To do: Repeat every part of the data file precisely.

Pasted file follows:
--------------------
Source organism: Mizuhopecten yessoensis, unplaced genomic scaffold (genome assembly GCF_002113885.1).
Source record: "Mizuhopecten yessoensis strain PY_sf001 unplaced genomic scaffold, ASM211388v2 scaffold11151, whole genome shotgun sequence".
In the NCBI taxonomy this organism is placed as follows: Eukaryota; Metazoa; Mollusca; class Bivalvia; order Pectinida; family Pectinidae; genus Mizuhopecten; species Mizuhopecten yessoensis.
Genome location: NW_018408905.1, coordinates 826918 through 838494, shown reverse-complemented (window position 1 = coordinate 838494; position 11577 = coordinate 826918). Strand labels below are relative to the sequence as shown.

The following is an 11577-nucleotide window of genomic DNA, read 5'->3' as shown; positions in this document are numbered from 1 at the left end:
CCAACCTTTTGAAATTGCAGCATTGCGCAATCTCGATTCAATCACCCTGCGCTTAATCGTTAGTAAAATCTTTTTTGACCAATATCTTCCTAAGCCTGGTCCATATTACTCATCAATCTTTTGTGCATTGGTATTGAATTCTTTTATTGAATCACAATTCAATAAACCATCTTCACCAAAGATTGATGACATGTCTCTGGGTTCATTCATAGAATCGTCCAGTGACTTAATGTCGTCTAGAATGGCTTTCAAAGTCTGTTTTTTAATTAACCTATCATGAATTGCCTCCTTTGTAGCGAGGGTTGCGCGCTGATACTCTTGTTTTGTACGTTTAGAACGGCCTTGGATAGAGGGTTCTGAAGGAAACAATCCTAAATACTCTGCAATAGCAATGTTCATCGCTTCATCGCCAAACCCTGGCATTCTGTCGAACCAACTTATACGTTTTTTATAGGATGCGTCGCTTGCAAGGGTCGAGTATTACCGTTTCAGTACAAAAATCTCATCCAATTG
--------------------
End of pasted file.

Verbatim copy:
Source organism: Mizuhopecten yessoensis, unplaced genomic scaffold (genome assembly GCF_002113885.1).
Source record: "Mizuhopecten yessoensis strain PY_sf001 unplaced genomic scaffold, ASM211388v2 scaffold11151, whole genome shotgun sequence".
In the NCBI taxonomy this organism is placed as follows: Eukaryota; Metazoa; Mollusca; class Bivalvia; order Pectinida; family Pectinidae; genus Mizuhopecten; species Mizuhopecten yessoensis.
Genome location: NW_018408905.1, coordinates 826918 through 838494, shown reverse-complemented (window position 1 = coordinate 838494; position 11577 = coordinate 826918). Strand labels below are relative to the sequence as shown.

The following is an 11577-nucleotide window of genomic DNA, read 5'->3' as shown; positions in this document are numbered from 1 at the left end:
CCAACCTTTTGAAATTGCAGCATTGCGCAATCTCGATTCAATCACCCTGCGCTTAATCGTTAGTAAAATCTTTTTTGACCAATATCTTCCTAAGCCTGGTCCATATTACTCATCAATCTTTTGTGCATTGGTATTGAATTCTTTTATTGAATCACAATTCAATAAACCATCTTCACCAAAGATTGATGACATGTCTCTGGGTTCATTCATAGAATCGTCCAGTGACTTAATGTCGTCTAGAATGGCTTTCAAAGTCTGTTTTTTAATTAACCTATCATGAATTGCCTCCTTTGTAGCGAGGGTTGCGCGCTGATACTCTTGTTTTGTACGTTTAGAACGGCCTTGGATAGAGGGTTCTGAAGGAAACAATCCTAAATACTCTGCAATAGCAATGTTCATCGCTTCATCGCCAAACCCTGGCATTCTGTCGAACCAACTTATACGTTTTTTATAGGATGCGTCGCTTGCAAGGGTCGAGTATTACCGTTTCAGTACAAAAATCTCATCCAATTG